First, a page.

Ex Post Facto
by Aadler
Copyright April 2004

Disclaimer: Characters from Buffy the Vampire Slayer and Angel: the Series are property of Joss Whedon, Mutant Enemy, Kuzui Enterprises, Sandollar Television, the WB, and UPN.

My dear Faith–
You probably didn't exp–
Now that–

Very well. If only to move me past this ridiculous block, I shall open this missive by acknowledging that I have no actual notion of how to open it. I never framed any introductory salutations to you in my mind because I never anticipated communicating with you at all. There are a number of different reasons for such a disinclination on my part, several more than those of which you could be expected to be aware; I'm sure you would agree, however, that even that latter and lesser number would provide me with more than ample cause to refrain from contact.

Yet here I sit, pen in one hand and a half-litre of gin at the other, attempting to find words for things I never contemplated expressing. I still am not truly sure why I should do so — whereas I have numerous, detailed, and compelling reasons for letting you remain where you are and doing my utmost to forget your existence, my motives in violating that long silence are nebulous, ill-formed, and unconvincing even to myself — and yet I feel I must. I dislike finding myself moved by things outside my control, and have resisted by any means at my disposal for my entire life …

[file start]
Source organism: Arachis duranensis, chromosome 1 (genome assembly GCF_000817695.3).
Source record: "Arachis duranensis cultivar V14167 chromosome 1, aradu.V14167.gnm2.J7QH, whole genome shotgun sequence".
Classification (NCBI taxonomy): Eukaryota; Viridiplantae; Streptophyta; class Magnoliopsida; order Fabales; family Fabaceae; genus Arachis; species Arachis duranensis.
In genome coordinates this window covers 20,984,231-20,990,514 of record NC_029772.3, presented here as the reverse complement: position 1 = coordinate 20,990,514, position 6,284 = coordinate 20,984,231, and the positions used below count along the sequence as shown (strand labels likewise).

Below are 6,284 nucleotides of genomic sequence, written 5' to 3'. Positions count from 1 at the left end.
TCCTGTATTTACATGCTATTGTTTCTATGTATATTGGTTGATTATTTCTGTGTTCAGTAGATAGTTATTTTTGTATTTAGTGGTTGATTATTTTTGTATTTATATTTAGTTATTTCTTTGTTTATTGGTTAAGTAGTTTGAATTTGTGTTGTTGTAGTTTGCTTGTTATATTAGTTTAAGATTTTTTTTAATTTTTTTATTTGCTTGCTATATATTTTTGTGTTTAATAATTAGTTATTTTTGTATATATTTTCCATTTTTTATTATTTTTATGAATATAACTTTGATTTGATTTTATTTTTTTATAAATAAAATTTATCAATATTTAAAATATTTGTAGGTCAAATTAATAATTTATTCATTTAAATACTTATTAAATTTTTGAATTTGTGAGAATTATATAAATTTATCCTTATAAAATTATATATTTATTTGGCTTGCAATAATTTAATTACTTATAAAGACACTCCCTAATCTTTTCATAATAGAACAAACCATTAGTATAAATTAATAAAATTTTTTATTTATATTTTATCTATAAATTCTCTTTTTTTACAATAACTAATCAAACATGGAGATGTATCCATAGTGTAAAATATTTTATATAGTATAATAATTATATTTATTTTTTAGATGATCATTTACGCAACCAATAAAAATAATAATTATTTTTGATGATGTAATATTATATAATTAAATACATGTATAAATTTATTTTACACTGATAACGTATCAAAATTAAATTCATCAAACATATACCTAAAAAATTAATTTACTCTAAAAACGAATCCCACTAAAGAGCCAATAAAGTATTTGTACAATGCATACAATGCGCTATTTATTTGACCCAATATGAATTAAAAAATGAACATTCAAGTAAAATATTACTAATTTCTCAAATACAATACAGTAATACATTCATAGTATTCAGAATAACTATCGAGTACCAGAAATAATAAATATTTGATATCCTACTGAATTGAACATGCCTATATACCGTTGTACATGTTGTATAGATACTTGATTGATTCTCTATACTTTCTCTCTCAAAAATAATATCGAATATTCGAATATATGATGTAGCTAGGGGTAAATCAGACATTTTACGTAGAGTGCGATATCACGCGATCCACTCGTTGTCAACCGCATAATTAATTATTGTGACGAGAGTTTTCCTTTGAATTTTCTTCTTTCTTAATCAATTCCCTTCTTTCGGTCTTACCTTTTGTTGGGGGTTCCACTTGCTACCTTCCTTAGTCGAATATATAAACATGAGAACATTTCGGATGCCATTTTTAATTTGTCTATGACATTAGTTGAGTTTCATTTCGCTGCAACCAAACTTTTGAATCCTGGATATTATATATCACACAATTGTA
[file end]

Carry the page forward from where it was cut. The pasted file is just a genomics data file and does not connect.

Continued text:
As have you, now that I think on it, though your means (and the results) differed signally from my own. Was that difference of response, though to the same stimulus and for the same purpose, the source of the first conflict between us?

I do not know, nor can I ever through my own ponderings, nor is it pertinent. What is pertinent is that such a comparison highlights a point of correspondence between us, and I have noted and speculated about several such points during my exile of the past weeks.

Further examples? Certainly. To proceed: